Upscale summer brunches offer patrons what they want—the chance for sociable, out-of-the-ordinary meals that don’t require heating up their own kitchens. To help you round out your brunch menu, MacFarlane Pheasant provides foodservice operators with fresh, high-quality pheasant products that make it easy to create center-of-the-plate specialties with an artisan twist. MacFarlane Pheasant products are delivered from a family farm with its own packaging facility. Choices range from Whole Pheasant and Boneless Pheasant Breast to Pheasant Airline Breast, and Breast Meat Strips.
MacFarlane Pheasant lends itself to a variety of menu applications, including charcuterie specialties and house-made sausages. For an artisan brunch signature, consider the Pheasant, Foie Gras and Truffle Sausage recipe from Mark Purdy, Chef de Cuisine at Alizé at The Palms in Las Vegas. The sausage is served with his simple but elegant recipe for Pheasant Jus.
French-inspired ingredients for the sausage include MacFarlane Pheasants boneless, skinless thigh meat, chopped black truffle and black truffle oil, brandy and foie gras. The sausage also includes pork fat back, riced baked potatoes, garlic, salt, red curing salt, five spice powder, ground black pepper and fresh thyme leaves in natural hog casing.
With its many product options, MacFarlane Pheasants meets the needs of caterers as well as commercial and noncommercial foodservice operators. The latest addition to the product line is Fully Cooked Pheasant Breast, offering convenience for catering operations.
In fact, MacFarlane’s quality pheasant products have been created with foodservice operators and discriminating customers in mind. MacFarlane Pheasants are All-Natural third party-certified. They’re fed all-natural grains, with no antibiotics, hormones or animal by-products. The pheasants are raised on a farm that has been family-owned and operated since 1929, and they are humanely handled, free-roaming in spacious barns.
Visit the MacFarlane Pheasant website at www.pheasantfordinner.com for complete recipes, product details, nutrition information and other ideas for summer brunch menus.
As the largest pheasant farm in North America, MacFarlane Pheasants of Janesville, Wis., knows pheasants. Thanks to two generations of expertise at honing the raising of pheasant —and having complete control of the process from pasture to plate—MacFarlane Pheasants offer unmatched quality. This protein- rich power food is packed with superior nutrition, and is conveniently available year round. MacFarlane Pheasants brings elegant cuisine to your menu, with the exquisite flavor nature intended.
Recipe: Pheasant, Foie Gras and Truffle Sausage
Chef de Cuisine
Alizé at the Palms
4321 W Flamingo Road
Las Vegas, NV 89103
2 pounds MacFarlane Pheasants boneless, skinless thigh meat, partially frozen
½ pound pork fat back, partially frozen
2 pounds baked potato, roasted, peeled, riced and chilled
2 ounce foie gras, seared, chilled, diced
1 tablespoon black truffle, chopped
1 teaspoon black truffle oil
1 garlic clove, smashed and chopped to paste
3 tablespoons salt
1 tablespoon red curing salt
1 tablespoon five spice powder
1 tablespoon ground black pepper
1 tablespoon fresh thyme leaves
1 tablespoon olive oil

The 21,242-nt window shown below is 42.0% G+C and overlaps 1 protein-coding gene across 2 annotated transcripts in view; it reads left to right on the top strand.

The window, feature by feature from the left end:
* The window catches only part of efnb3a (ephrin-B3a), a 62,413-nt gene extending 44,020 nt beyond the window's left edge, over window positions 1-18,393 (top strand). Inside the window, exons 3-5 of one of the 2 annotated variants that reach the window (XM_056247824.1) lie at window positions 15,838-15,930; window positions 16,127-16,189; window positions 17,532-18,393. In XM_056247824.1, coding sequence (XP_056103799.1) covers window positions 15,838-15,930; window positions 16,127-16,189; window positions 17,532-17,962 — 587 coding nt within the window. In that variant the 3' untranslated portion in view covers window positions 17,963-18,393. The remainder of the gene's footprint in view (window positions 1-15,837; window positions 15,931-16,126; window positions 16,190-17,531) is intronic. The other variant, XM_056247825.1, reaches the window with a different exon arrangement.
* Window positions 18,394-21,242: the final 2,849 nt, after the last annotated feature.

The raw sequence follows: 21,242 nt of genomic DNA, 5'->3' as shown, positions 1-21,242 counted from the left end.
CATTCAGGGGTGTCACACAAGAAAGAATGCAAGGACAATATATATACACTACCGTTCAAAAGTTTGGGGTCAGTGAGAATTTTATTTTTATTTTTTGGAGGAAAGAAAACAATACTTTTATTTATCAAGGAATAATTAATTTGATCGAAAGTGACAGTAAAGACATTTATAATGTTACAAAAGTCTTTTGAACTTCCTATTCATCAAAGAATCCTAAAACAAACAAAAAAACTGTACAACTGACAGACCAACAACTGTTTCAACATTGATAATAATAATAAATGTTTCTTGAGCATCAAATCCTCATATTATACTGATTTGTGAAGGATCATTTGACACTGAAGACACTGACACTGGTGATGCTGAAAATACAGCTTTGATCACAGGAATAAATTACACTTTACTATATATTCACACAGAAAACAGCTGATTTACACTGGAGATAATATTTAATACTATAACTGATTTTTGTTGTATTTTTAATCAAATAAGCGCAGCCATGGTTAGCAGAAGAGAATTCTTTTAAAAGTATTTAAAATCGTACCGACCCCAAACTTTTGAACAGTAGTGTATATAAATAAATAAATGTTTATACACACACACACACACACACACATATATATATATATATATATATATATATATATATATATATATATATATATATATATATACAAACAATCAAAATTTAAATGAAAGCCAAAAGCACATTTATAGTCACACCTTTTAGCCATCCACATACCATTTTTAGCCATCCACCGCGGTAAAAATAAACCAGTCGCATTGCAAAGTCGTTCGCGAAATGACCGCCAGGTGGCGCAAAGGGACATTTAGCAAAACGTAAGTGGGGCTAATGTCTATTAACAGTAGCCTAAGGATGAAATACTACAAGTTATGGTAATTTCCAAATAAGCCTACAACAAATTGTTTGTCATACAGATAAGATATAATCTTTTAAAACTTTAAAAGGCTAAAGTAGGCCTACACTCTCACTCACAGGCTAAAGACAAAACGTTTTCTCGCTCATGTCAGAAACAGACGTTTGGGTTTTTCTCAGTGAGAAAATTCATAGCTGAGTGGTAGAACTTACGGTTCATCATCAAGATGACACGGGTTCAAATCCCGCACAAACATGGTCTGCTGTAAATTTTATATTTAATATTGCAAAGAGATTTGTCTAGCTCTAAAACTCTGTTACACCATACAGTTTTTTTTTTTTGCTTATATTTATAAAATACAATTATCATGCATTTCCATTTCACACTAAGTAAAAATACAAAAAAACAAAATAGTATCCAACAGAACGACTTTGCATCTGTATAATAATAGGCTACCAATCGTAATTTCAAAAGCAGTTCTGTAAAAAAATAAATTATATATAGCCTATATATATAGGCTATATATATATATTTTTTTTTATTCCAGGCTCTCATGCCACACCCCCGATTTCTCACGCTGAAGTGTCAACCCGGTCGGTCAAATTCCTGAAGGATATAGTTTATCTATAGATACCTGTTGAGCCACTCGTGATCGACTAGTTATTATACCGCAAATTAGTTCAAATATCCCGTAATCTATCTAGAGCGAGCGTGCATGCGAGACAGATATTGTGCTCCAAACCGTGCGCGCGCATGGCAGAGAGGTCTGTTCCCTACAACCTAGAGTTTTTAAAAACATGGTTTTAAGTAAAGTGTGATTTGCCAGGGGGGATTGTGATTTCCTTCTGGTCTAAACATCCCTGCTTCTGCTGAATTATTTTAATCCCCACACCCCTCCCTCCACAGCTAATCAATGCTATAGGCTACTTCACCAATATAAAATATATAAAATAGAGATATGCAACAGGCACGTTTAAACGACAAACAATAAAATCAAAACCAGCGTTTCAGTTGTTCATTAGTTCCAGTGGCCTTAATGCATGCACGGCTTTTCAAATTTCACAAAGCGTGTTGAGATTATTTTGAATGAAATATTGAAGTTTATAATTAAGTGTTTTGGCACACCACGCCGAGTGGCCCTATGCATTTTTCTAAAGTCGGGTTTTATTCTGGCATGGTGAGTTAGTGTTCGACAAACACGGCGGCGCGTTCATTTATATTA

1 natural hog casing, one inch in diameter, three feet in length
Place the grinder attachment in the freezer. Chill all the ingredients. Chill a medium size mixing bowl to mix the sausage ingredients. Prepare the sausage casing by attaching one opening of the casing to the end of a water faucet allowing cold water to run through them, and then soak in cold water.
To prepare the pheasant meat and pork fat for grinding, cut pieces small enough to fit into the grinder chute. Arrange them on a flat tray or plate, place in the freezer until partially frozen. When the pheasant meat and pork fat are partially frozen, begin to grind them. Meat should not totally be frozen. This is a critical point, if the meat is not cold enough; it will not process though the grinder properly, yielding a soft texture. In the chilled bowl, add ground meat and remaining ingredients. Gently and thoroughly mix the ingredients together by hand.
In a small skillet over medium heat, add olive oil. Gently sauté a teaspoon of meat mixture until it is fully cooked, taste to ensure the seasoning is correct before stuffing. Adjust as needed. Beware that if some of the flavors seem muted; try adding a pinch of salt before adding more of the specific ingredients. Salt will often bring these flavors forward. Chill the mixture until ready to stuff the casings.
Setup the sausage stuffing apparatus. Slide the rinsed casings over the nozzle on the stuffer. Feed the chilled pheasant mixture into the chute at moderate speed. Carefully control the fill rate of the casing with one hand while the other hand continues to feed the mixture into the chute.
When the casing is stuffed, lay it flat on a work surface. Using the teasing needle, puncture the casing to force air out of the sausage. Repeat this process until no air pockets remain.
Divide the stuffed casings into six equal lengths, about 5 inches. Secure each one by twisting the sausages three to five times. Hang the sausages in a dry but cool environment for at least three full days before cooking. Carefully monitor them as they can dry out. If they are too moist, they will rupture while cooking, if they stay out too long, bacteria will develop. (One day should be sufficient).
When the sausages are dry, cut the links apart and keep refrigerated until ready to prepare. To cook and serve, heat one tablespoon of olive oil in a medium sized skillet over moderate heat. Add the sausages and cook over moderate heat until the sausages are completely brown all the way around. Continue to rotate and cook until they are firm to the touch.
Serve with Pheasant Jus, sautéed seasonal vegetables, and roasted potatoes.
Yield: 6 servings